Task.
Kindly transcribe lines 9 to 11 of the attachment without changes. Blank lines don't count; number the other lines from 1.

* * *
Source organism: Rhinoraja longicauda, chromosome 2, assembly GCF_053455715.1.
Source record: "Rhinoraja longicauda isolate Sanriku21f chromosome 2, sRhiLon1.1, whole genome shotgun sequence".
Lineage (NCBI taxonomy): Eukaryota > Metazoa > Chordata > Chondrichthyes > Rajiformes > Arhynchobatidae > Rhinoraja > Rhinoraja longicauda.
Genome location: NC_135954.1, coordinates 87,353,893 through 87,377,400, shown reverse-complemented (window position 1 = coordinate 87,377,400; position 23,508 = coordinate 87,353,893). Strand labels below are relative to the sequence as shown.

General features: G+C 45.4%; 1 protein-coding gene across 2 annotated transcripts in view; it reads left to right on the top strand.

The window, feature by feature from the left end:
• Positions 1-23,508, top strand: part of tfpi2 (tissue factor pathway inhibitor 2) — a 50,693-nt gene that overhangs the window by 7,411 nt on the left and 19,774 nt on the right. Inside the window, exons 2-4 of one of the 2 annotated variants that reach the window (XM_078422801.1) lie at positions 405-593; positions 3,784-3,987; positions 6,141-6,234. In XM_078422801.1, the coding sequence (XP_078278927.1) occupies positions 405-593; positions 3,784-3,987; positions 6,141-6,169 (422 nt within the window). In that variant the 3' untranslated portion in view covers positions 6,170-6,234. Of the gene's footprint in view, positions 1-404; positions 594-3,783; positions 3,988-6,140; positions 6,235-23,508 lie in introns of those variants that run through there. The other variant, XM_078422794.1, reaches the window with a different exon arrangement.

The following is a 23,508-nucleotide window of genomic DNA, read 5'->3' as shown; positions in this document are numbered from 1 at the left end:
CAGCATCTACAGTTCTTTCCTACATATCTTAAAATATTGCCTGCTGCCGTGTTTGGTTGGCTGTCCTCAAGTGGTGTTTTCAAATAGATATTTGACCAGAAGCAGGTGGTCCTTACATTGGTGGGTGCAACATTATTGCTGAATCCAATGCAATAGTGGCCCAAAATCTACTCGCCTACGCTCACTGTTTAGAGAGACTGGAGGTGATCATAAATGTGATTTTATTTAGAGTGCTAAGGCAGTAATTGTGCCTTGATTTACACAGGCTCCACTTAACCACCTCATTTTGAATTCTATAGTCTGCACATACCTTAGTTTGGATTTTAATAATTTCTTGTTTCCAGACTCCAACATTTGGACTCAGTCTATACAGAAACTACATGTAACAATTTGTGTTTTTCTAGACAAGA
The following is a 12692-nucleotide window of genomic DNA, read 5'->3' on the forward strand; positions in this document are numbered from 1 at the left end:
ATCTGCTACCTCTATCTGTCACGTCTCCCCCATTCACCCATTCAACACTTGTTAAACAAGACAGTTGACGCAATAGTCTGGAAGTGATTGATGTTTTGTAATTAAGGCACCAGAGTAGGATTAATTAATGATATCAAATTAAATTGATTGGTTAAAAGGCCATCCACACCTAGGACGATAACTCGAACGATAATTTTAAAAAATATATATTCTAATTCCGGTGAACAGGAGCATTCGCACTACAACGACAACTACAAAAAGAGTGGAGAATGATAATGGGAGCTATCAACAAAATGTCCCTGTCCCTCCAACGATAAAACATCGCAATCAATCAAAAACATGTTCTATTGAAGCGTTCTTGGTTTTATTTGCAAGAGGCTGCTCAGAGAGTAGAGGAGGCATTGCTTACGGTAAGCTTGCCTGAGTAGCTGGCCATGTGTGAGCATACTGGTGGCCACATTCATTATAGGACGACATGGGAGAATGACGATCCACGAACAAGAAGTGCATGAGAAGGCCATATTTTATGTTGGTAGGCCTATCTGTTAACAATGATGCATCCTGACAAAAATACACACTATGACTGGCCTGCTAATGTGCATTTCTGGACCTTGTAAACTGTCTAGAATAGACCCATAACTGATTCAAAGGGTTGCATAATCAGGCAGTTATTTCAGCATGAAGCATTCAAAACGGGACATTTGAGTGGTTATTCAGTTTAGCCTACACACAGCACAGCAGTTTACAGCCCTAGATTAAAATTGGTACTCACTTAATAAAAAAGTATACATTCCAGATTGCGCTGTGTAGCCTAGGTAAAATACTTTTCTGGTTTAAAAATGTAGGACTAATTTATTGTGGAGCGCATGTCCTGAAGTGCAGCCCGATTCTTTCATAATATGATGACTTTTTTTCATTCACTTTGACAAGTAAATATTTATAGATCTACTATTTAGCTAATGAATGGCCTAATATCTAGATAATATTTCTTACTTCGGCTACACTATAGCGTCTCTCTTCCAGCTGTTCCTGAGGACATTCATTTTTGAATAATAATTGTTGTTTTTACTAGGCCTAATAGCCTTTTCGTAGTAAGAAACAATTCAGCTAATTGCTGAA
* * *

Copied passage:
CAGCATCTACAGTTCTTTCCTACATATCTTAAAATATTGCCTGCTGCCGTGTTTGGTTGGCTGTCCTCAAGTGGTGTTTTCAAATAGATATTTGACCAGAAGCAGGTGGTCCTTACATTGGTGGGTGCAACATTATTGCTGAATCCAATGCAATAGTGGCCCAAAATCTACTCGCCTACGCTCACTGTTTAGAGAGACTGGAGGTGATCATAAATGTGATTTTATTTAGAGTGCTAAGGCAGTAATTGTGCCTTGATTTACACAGGCTCCACTTAACCACCTCATTTTGAATTCTATAGTCTGCACATACCTTAGTTTGGATTTTAATAATTTCTTGTTTCCAGACTCCAACATTTGGACTCAGTCTATACAGAAACTACATGTAACAATTTGTGTTTTTCTAGACAAGA
The following is a 12692-nucleotide window of genomic DNA, read 5'->3' on the forward strand; positions in this document are numbered from 1 at the left end:
ATCTGCTACCTCTATCTGTCACGTCTCCCCCATTCACCCATTCAACACTTGTTAAACAAGACAGTTGACGCAATAGTCTGGAAGTGATTGATGTTTTGTAATTAAGGCACCAGAGTAGGATTAATTAATGATATCAAATTAAATTGATTGGTTAAAAGGCCATCCACACCTAGGACGATAACTCGAACGATAATTTTAAAAAATATATATTCTAATTCCGGTGAACAGGAGCATTCGCACTACAACGACAACTACAAAAAGAGTGGAGAATGATAATGGGAGCTATCAACAAAATGTCCCTGTCCCTCCAACGATAAAACATCGCAATCAATCAAAAACATGTTCTATTGAAGCGTTCTTGGTTTTATTTGCAAGAGGCTGCTCAGAGAGTAGAGGAGGCATTGCTTACGGTAAGCTTGCCTGAGTAGCTGGCCATGTGTGAGCATACTGGTGGCCACATTCATTATAGGACGACATGGGAGAATGACGATCCACGAACAAGAAGTGCATGAGAAGGCCATATTTTATGTTGGTAGGCCTATCTGTTAACAATGATGCATCCTGACAAAAATACACACTATGACTGGCCTGCTAATGTGCATTTCTGGACCTTGTAAACTGTCTAGAATAGACCCATAACTGATTCAAAGGGTTGCATAATCAGGCAGTTATTTCAGCATGAAGCATTCAAAACGGGACATTTGAGTGGTTATTCAGTTTAGCCTACACACAGCACAGCAGTTTACAGCCCTAGATTAAAATTGGTACTCACTTAATAAAAAAGTATACATTCCAGATTGCGCTGTGTAGCCTAGGTAAAATACTTTTCTGGTTTAAAAATGTAGGACTAATTTATTGTGGAGCGCATGTCCTGAAGTGCAGCCCGATTCTTTCATAATATGATGACTTTTTTTCATTCACTTTGACAAGTAAATATTTATAGATCTACTATTTAGCTAATGAATGGCCTAATATCTAGATAATATTTCTTACTTCGGCTACACTATAGCGTCTCTCTTCCAGCTGTTCCTGAGGACATTCATTTTTGAATAATAATTGTTGTTTTTACTAGGCCTAATAGCCTTTTCGTAGTAAGAAACAATTCAGCTAATTGCTGAA